UK invests in Battery Innovation

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Pioneering research and development investments of £120 million from the Industrial Strategy Challenge Fund (ISCF) to help the UK become a world leader in electric vehicle battery development and production were announced today by Business and Energy Secretary Greg Clark.

In a speech at the Battery and Energy Storage 2017 Conference today, Mr Clark set out the winners of this next phase of the £246 million government investment into battery technology through the Faraday Battery Challenge. These include:

  • Investment of £80 million into the UK’s first automotive battery manufacturing development facility that will be located in the West Midlands, being created by Coventry and Warwickshire Local Enterprise Partnership with the Warwick Manufacturing Group (WMG) following a competition led by the Advanced Propulsion Centre, supported by Innovate UK. The new facility will allow the UK to develop the processes required to manufacture pioneering battery technology here in the UK at a high-volume production rate.
  • Around £40 million of grant funding through the Innovate UK run Industrial Strategy Challenge Fund innovation competitions to help make UK businesses a world leader in battery technology. 27 projects were funded involving 66 organisations covering key technologies such as the development of battery materials and cell manufacturing, design and production of modules and packs including advances in thermal management and battery management systems, and recycling and recyclability of battery packs.
  • Today’s news builds on the announcement last month by Mr Clark of The Faraday Institution, a new, multi-million pound research institute to drive and accelerate fundamental research in developing battery technologies, and its translation, funded from the ISCF through the Engineering and Physical Sciences Research Council (EPSRC).

The Faraday Battery Challenge will develop safe, cost-effective, durable, lighter weight, high performing and recyclable batteries in the UK which will power the next generation of electric vehicles.

Business and Energy Secretary, Greg Clark said: “Battery technology is one of the most game-changing forms of energy innovation and it is one of the cornerstones of our ambition, through the Industrial Strategy and the Faraday Challenge, to ensure that the UK leads the world, and reaps the economic benefits, in the global transition to a low-carbon economy.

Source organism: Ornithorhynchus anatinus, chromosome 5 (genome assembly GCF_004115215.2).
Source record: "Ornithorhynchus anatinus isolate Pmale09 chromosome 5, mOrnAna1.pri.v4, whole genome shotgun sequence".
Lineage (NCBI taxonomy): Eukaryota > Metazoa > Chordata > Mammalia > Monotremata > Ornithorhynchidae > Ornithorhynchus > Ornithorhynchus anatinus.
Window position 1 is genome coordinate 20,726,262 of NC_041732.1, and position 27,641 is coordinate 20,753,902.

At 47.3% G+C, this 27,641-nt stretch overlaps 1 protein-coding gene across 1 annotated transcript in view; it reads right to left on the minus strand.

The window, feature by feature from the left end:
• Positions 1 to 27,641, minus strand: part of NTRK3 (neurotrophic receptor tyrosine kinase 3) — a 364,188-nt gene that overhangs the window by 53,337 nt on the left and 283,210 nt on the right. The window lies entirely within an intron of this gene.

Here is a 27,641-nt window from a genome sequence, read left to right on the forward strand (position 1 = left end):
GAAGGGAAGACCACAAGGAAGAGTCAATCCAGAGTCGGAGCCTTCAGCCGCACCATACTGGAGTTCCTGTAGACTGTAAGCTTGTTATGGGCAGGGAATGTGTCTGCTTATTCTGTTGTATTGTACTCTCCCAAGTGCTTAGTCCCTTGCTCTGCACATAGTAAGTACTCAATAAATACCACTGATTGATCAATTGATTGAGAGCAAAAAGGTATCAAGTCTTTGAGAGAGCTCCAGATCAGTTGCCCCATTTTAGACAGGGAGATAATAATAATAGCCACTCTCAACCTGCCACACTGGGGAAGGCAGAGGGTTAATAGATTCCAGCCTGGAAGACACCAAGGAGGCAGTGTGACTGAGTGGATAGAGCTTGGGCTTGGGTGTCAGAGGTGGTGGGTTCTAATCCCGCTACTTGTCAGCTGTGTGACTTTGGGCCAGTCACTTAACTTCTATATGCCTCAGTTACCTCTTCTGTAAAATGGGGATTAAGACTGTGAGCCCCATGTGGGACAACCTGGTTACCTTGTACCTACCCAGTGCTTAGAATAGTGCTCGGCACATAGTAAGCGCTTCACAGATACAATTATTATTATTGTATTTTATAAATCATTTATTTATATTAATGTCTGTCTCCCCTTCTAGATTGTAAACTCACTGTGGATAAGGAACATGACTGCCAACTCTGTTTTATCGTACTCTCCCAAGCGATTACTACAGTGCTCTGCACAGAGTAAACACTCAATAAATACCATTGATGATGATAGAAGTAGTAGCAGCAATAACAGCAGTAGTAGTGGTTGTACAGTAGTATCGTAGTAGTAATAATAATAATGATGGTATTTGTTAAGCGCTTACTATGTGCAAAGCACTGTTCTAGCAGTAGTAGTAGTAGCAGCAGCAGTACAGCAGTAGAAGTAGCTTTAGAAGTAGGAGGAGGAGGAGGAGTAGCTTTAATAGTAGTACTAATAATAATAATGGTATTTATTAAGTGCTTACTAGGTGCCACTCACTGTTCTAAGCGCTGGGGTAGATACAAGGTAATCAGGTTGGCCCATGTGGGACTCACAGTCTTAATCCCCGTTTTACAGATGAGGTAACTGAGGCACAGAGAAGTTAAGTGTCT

“The new facility, based in Coventry and Warwickshire, will propel the UK forward in this thriving area, bringing experts from academia and industry together to deliver innovation and R&D that will further enhance the West Midlands’ international reputation as a cluster of automotive excellence.”

Ian Constance, Chief Executive, Advanced Propulsion Centre, said: The new National Battery Manufacturing Development facility will be a national asset and the first of its kind open to all UK-located organisations. It will enable them to develop manufacturing processes for their concept-ready battery technologies at production rates appropriate to ‘giga’ factories. The objective is that these processes can transfer to UK high-volume manufacturing facilities.”

Ruth McKernan, Innovate UK Chief Executive, said: “The Faraday Battery Challenge is breaking new ground because it offers for the first time a co-ordinated programme of competitions across research, innovation and scale-up. It will therefore draw the very best of the UK’s world-leading research into commercial technologies and put UK businesses at the forefront of electric vehicle battery development.”

The next round of the Industrial Strategy Challenge Fund Faraday Battery competition will open on January 22nd 2018 and close on 28th March.

Projects funded through the Innovate UK competition include:

  • The CALIBRE project led by Johnson Matthey which aims to create a safe, economically sustainable battery recycling supply chain in the UK allowing industrial batteries from vehicles to be recycled into base components and materials, which are subsequently reused. Ultimately, the project seeks to demonstrate a scalable process that will lead to the UK being the primary battery recycling hub in Europe.
  • Niche Vehicle Battery Cell Supply Chain project – led by AGM Batteries. This aims to bring battery cell manufacture back to the UK.
  • AMPLiFII 2 project led by Delta Motorsport to develop battery modules and packs for vehicles ranging from supercars to buses to diggers
  • BATMAN project led by Perkins Engines Company to develop a new battery storage system for heavy-duty vehicles

 

 

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